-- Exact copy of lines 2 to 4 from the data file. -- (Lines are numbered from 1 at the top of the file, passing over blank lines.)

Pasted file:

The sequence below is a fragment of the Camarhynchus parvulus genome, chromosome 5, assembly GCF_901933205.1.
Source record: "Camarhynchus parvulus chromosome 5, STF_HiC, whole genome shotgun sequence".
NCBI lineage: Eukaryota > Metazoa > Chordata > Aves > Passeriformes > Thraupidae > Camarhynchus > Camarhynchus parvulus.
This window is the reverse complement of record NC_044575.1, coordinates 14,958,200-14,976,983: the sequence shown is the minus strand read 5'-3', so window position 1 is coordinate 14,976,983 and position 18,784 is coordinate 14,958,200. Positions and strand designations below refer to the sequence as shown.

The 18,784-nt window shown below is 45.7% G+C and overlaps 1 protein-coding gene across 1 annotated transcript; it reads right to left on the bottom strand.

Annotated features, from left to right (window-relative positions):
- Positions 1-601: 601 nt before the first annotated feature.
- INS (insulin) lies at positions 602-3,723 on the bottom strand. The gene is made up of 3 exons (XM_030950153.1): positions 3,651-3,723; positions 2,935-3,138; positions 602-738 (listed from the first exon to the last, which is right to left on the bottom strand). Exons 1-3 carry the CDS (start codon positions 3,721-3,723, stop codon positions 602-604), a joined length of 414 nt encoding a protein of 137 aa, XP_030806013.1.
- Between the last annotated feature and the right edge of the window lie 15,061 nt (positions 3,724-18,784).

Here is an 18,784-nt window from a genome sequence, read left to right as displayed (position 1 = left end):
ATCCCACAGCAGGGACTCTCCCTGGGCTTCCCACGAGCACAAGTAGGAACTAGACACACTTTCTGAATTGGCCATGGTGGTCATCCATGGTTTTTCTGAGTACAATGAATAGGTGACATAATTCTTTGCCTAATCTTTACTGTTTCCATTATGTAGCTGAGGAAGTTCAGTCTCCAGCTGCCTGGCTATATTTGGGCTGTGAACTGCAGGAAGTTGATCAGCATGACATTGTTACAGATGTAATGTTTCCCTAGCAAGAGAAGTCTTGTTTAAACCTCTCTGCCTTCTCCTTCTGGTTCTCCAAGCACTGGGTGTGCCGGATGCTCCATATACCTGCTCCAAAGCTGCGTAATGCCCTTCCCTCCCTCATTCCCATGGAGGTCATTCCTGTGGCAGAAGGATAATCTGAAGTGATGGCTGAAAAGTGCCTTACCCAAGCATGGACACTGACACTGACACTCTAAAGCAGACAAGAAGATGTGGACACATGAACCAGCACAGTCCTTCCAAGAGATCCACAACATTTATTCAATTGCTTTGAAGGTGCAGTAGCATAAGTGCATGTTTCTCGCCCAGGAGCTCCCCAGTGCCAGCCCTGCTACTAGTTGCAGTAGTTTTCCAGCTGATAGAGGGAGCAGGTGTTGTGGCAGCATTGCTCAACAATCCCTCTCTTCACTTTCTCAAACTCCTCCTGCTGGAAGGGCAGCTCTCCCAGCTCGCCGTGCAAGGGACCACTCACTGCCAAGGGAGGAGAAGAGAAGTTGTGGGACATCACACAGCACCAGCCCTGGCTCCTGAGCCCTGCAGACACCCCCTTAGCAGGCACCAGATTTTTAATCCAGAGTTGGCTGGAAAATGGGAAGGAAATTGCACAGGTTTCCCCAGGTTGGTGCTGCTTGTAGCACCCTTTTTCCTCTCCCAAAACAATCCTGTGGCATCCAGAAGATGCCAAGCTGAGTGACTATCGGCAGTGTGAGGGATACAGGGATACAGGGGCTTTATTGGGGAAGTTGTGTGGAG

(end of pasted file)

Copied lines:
Source record: "Camarhynchus parvulus chromosome 5, STF_HiC, whole genome shotgun sequence".
NCBI lineage: Eukaryota > Metazoa > Chordata > Aves > Passeriformes > Thraupidae > Camarhynchus > Camarhynchus parvulus.
This window is the reverse complement of record NC_044575.1, coordinates 14,958,200-14,976,983: the sequence shown is the minus strand read 5'-3', so window position 1 is coordinate 14,976,983 and position 18,784 is coordinate 14,958,200. Positions and strand designations below refer to the sequence as shown.